Smokey the Bear sign next to a firefighter.

Enlarge / A firefighter passes by a Smokey the Bear fire danger sign during a brush fire in Burbank, Calif., on May 25, 2018. (credit: Ronen Tivony/NurPhoto via Getty Images)

This weekend, one of California’s largest utilities—Pacific Gas and Electric (PG&E)—elected to shut off power to customers in two counties as part of its newly-expanded “Public Safety Power Shutoff” plan.

The plan was approved by California regulators in May as a way to minimize the risk of wildfire in Northern California. As climate change has made summers hotter and winter rain more unpredictable, PG&E’s power lines sparked dangerous and destructive fires 2017 and 2018. In recent years, California fires caused by power lines have burned millions of acres of land, razing homes and towns, and killing residents who couldn’t evacuate quickly enough.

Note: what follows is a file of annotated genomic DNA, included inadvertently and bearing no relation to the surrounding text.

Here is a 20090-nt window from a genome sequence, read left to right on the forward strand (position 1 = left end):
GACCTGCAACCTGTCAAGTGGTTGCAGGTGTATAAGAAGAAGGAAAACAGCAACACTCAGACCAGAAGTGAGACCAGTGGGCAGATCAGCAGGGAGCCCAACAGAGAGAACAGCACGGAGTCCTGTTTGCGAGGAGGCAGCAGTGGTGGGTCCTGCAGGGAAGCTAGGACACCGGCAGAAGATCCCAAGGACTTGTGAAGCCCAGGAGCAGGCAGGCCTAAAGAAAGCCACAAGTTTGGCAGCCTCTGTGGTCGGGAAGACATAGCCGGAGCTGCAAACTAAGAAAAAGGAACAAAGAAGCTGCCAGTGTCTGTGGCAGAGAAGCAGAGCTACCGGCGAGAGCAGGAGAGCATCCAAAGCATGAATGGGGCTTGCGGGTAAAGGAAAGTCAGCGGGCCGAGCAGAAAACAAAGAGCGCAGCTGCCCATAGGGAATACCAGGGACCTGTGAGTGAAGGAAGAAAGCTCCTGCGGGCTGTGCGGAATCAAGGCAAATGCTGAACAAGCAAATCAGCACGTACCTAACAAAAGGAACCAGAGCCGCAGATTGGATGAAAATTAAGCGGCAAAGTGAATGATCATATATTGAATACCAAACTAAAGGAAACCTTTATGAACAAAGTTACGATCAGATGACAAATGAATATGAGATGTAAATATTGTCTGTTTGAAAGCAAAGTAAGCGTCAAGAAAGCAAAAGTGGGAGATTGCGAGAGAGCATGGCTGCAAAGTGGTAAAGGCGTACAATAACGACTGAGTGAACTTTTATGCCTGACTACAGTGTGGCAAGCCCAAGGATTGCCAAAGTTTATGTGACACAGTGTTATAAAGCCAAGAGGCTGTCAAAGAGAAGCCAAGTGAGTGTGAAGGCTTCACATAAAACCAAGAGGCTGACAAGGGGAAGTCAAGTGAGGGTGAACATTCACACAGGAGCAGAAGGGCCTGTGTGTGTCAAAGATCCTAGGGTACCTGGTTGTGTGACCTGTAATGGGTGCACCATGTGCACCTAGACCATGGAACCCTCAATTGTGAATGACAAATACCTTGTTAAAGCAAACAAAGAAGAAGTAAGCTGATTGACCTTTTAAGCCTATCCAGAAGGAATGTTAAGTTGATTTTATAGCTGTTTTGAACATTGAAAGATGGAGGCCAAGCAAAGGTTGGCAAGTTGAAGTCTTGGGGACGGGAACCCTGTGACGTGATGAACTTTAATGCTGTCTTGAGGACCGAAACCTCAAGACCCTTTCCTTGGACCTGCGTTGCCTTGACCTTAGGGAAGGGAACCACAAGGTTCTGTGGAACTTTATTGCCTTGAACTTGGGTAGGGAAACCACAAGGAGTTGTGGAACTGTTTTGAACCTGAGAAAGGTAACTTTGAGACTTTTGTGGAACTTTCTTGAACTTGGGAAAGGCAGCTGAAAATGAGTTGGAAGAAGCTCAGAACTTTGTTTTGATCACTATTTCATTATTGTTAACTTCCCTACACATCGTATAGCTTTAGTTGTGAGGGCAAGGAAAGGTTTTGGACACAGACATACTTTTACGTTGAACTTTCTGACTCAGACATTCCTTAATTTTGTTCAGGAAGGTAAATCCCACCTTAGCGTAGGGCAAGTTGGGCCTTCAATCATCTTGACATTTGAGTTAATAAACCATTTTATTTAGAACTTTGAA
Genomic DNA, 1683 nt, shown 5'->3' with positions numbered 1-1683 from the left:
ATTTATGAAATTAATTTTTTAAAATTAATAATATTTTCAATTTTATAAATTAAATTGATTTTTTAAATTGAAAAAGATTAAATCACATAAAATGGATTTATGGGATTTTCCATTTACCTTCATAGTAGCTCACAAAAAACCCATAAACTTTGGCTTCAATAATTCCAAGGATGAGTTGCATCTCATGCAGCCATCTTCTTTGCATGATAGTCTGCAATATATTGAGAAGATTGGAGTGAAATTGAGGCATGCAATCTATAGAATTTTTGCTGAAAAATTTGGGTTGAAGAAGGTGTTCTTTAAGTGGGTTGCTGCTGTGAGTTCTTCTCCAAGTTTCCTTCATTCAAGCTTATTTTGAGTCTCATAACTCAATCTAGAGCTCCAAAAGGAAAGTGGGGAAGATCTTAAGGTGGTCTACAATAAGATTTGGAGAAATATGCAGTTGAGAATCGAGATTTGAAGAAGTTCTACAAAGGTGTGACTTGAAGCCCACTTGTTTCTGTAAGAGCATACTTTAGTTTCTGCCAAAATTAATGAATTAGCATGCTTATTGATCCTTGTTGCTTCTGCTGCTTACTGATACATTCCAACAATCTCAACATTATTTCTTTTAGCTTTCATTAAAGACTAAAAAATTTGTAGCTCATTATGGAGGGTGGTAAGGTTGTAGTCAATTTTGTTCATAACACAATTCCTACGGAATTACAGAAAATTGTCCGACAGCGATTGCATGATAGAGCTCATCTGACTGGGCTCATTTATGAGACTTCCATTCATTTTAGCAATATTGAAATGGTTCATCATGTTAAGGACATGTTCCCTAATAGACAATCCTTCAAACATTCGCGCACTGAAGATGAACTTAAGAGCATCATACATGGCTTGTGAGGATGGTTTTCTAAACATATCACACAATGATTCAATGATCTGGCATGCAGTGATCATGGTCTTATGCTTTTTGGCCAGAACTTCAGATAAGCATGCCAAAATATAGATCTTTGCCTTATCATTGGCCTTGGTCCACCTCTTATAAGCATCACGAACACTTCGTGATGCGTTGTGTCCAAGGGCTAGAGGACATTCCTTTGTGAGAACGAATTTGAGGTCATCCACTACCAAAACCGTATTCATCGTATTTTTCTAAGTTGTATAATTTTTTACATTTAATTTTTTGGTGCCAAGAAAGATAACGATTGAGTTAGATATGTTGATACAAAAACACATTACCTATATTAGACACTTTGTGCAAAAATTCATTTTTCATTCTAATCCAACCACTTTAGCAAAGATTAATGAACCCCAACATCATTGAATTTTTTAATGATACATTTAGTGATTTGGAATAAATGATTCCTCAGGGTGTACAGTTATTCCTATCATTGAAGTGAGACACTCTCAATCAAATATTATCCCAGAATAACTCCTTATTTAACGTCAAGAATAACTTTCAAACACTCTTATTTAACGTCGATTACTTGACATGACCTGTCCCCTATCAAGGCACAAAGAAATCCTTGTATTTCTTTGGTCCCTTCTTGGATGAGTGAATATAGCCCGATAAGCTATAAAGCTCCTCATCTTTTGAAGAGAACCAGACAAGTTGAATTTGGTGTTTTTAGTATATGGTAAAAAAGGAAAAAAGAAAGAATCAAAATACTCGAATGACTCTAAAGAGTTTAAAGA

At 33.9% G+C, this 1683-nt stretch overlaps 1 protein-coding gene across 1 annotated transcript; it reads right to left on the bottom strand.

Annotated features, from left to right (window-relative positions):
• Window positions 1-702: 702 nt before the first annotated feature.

In order to combat these fires, PG&E is proactively shutting down both distribution and transmissions lines when conditions are dangerous enough. This weekend, hot, windy weather with low humidity resulted in power outages for 20,500 residents of Butte and Yuba counties, just west of the Tahoe and Plumas National Forests.

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